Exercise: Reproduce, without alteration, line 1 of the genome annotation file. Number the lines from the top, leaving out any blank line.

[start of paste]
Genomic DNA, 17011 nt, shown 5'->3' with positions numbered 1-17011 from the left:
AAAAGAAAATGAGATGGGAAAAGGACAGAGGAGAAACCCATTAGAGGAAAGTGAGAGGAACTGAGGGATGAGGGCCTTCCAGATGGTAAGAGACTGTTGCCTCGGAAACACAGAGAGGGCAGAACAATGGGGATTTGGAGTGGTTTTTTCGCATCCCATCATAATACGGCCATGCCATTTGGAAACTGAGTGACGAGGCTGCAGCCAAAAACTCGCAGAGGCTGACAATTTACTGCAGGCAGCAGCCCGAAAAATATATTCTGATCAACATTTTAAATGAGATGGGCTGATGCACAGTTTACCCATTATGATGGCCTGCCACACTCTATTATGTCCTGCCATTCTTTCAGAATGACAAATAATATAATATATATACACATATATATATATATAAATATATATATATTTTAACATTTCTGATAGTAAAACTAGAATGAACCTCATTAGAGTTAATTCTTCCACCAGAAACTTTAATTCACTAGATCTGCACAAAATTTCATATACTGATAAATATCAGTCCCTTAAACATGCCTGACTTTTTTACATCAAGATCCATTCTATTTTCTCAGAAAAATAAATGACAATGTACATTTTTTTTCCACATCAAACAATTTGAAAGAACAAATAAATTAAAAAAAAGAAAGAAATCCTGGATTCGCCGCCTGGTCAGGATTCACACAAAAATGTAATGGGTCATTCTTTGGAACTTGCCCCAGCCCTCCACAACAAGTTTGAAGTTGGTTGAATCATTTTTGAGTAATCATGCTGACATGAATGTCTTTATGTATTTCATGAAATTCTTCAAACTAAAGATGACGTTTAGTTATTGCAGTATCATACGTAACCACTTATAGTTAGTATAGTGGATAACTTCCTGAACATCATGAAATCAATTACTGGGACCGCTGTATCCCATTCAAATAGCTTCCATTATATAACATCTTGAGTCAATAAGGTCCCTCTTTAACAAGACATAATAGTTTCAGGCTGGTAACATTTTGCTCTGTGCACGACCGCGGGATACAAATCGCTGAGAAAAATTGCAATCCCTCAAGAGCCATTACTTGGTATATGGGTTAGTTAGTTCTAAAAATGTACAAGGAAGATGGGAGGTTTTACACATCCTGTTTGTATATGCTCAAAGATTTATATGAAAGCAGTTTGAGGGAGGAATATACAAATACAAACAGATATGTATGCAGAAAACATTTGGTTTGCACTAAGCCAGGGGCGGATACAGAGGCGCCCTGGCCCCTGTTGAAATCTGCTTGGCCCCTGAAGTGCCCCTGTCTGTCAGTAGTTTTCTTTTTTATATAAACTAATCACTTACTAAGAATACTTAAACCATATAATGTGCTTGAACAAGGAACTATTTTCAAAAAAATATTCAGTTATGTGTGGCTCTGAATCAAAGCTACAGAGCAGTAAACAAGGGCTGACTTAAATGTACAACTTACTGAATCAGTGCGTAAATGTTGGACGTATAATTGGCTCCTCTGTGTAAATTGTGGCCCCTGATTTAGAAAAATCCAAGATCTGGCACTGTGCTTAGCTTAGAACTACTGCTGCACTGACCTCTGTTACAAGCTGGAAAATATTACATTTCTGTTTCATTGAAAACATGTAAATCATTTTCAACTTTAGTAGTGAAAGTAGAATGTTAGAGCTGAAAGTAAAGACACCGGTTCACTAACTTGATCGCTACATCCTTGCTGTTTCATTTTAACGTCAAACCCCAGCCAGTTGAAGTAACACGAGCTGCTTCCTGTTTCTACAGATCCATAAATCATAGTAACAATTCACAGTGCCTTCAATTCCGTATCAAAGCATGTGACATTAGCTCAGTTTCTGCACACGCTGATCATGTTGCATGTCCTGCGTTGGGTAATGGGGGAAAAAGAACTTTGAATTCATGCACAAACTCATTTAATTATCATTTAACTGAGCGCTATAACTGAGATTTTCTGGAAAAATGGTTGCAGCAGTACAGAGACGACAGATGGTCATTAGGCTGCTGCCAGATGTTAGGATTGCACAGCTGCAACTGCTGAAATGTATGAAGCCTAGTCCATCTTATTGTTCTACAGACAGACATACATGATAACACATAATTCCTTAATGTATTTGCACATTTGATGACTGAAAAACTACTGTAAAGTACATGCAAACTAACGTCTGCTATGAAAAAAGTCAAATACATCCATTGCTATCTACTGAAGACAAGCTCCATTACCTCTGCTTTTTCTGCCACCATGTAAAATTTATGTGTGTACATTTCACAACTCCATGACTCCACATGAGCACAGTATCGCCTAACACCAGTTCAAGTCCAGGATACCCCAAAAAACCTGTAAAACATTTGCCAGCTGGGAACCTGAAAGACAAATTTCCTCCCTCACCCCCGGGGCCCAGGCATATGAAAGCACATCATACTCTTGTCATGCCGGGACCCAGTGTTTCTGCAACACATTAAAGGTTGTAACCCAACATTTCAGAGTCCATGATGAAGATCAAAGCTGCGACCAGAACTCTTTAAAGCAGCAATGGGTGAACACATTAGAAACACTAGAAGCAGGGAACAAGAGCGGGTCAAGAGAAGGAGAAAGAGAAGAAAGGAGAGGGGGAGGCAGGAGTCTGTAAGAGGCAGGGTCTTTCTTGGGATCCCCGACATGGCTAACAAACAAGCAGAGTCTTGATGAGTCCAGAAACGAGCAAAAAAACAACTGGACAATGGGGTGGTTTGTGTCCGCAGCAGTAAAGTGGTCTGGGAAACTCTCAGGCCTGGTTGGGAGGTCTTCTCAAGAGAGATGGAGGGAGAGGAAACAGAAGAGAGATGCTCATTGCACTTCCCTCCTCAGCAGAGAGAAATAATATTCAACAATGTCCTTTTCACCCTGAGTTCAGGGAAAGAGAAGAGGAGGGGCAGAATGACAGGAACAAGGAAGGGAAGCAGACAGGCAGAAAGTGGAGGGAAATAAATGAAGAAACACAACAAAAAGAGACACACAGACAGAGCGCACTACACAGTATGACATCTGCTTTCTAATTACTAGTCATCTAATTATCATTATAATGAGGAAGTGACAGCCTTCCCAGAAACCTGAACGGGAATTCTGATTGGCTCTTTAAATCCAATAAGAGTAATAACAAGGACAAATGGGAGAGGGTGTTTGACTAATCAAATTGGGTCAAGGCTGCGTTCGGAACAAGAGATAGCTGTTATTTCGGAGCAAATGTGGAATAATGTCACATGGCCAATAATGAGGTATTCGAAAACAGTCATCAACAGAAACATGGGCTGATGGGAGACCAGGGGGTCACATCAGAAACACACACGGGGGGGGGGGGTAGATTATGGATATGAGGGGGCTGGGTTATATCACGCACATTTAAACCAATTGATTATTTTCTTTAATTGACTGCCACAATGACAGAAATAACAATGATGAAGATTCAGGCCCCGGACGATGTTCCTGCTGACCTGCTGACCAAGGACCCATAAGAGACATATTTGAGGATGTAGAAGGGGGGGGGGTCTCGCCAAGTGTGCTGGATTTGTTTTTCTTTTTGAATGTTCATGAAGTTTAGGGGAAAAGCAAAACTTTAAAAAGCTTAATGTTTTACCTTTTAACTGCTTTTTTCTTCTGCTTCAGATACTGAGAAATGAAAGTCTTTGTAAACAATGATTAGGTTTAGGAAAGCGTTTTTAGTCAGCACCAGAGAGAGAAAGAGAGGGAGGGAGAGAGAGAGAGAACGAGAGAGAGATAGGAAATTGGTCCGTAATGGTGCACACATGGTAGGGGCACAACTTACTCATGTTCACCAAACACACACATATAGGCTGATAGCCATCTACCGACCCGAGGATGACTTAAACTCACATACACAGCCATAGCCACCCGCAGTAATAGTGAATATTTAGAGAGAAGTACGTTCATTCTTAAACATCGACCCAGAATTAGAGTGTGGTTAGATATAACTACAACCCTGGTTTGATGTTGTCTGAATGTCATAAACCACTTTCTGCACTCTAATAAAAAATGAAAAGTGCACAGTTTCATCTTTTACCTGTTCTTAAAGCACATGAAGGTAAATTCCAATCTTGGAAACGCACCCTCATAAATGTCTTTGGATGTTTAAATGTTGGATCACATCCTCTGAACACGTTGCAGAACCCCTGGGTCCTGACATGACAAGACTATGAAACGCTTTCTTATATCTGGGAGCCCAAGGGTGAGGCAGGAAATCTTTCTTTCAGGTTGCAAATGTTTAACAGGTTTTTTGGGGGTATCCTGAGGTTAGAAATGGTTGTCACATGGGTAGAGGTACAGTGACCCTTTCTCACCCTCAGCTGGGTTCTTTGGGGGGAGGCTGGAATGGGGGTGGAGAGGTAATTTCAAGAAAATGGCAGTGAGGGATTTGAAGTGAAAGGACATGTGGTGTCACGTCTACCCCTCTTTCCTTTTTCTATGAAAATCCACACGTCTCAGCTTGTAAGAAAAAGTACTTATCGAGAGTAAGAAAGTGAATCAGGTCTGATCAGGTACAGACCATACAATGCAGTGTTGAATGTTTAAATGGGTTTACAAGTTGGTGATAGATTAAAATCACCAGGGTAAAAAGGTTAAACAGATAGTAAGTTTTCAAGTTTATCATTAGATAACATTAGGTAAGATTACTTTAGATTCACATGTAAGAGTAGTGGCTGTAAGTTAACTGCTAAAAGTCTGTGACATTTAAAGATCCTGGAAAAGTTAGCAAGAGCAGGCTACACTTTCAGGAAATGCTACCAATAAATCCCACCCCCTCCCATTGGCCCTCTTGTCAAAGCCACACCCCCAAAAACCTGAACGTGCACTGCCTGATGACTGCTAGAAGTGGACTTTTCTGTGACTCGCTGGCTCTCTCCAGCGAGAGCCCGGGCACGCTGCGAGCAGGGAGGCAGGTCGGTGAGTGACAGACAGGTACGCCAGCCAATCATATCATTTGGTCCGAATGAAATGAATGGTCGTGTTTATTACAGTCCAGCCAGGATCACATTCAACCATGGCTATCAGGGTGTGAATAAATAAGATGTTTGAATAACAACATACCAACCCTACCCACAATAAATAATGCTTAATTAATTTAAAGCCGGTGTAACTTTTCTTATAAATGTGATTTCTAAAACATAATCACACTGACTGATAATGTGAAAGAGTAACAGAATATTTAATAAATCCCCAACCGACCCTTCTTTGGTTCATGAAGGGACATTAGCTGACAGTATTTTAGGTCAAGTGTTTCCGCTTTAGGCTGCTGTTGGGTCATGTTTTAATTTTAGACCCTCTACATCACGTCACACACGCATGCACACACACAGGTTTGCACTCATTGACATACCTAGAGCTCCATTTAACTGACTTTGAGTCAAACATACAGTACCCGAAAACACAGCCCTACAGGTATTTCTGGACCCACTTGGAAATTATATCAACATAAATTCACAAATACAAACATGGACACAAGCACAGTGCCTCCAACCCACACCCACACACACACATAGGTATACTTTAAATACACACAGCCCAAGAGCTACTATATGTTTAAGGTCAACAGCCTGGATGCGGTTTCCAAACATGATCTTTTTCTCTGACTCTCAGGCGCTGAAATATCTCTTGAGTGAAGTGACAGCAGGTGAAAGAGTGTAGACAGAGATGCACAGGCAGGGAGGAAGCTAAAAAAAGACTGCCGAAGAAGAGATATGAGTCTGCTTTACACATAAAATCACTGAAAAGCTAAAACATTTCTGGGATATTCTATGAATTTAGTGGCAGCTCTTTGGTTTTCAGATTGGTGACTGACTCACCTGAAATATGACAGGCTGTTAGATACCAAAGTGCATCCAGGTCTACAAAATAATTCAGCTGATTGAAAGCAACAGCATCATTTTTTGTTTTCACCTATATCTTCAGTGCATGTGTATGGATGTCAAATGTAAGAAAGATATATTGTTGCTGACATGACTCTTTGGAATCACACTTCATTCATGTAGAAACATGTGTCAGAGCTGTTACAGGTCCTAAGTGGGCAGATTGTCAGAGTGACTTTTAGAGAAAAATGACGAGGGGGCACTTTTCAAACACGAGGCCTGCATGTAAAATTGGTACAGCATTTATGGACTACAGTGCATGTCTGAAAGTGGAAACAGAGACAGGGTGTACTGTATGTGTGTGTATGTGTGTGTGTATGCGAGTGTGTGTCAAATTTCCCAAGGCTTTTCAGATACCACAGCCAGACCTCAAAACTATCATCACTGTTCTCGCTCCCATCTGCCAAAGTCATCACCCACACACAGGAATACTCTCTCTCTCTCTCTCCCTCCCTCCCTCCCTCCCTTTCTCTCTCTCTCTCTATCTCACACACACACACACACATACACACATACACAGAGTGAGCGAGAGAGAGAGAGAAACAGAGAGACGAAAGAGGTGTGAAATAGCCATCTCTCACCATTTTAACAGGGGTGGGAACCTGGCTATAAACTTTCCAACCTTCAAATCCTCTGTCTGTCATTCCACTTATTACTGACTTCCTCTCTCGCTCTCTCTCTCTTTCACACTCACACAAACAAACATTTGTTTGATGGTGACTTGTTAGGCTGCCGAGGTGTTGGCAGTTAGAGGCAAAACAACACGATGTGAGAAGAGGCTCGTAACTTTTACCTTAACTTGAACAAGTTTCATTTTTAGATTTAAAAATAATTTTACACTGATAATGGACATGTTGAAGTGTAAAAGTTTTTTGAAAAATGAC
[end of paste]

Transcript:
Genomic DNA, 17011 nt, shown 5'->3' with positions numbered 1-17011 from the left: